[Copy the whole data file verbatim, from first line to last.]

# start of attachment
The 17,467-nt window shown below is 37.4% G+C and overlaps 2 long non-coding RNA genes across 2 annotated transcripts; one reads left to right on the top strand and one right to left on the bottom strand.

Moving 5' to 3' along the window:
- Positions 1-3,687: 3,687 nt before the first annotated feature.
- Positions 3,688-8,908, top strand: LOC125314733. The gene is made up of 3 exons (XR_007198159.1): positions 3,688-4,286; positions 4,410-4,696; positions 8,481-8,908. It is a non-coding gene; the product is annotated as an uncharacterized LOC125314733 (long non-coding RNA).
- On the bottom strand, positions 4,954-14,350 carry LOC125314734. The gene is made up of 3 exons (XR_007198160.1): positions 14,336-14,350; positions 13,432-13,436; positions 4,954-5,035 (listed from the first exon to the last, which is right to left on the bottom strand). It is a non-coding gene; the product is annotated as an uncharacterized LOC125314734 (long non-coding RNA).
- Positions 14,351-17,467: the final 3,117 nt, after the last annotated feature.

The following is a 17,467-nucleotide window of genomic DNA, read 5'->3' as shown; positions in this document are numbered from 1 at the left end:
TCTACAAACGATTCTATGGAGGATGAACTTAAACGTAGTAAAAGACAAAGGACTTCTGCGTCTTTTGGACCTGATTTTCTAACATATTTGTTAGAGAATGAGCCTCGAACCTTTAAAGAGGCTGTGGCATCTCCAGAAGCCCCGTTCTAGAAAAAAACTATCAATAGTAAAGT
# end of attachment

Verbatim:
The 17,467-nt window shown below is 37.4% G+C and overlaps 2 long non-coding RNA genes across 2 annotated transcripts; one reads left to right on the top strand and one right to left on the bottom strand.

Moving 5' to 3' along the window:
- Positions 1-3,687: 3,687 nt before the first annotated feature.
- Positions 3,688-8,908, top strand: LOC125314733. The gene is made up of 3 exons (XR_007198159.1): positions 3,688-4,286; positions 4,410-4,696; positions 8,481-8,908. It is a non-coding gene; the product is annotated as an uncharacterized LOC125314733 (long non-coding RNA).
- On the bottom strand, positions 4,954-14,350 carry LOC125314734. The gene is made up of 3 exons (XR_007198160.1): positions 14,336-14,350; positions 13,432-13,436; positions 4,954-5,035 (listed from the first exon to the last, which is right to left on the bottom strand). It is a non-coding gene; the product is annotated as an uncharacterized LOC125314734 (long non-coding RNA).
- Positions 14,351-17,467: the final 3,117 nt, after the last annotated feature.

The following is a 17,467-nucleotide window of genomic DNA, read 5'->3' as shown; positions in this document are numbered from 1 at the left end:
TCTACAAACGATTCTATGGAGGATGAACTTAAACGTAGTAAAAGACAAAGGACTTCTGCGTCTTTTGGACCTGATTTTCTAACATATTTGTTAGAGAATGAGCCTCGAACCTTTAAAGAGGCTGTGGCATCTCCAGAAGCCCCGTTCTAGAAAAAAACTATCAATAGTAAAGT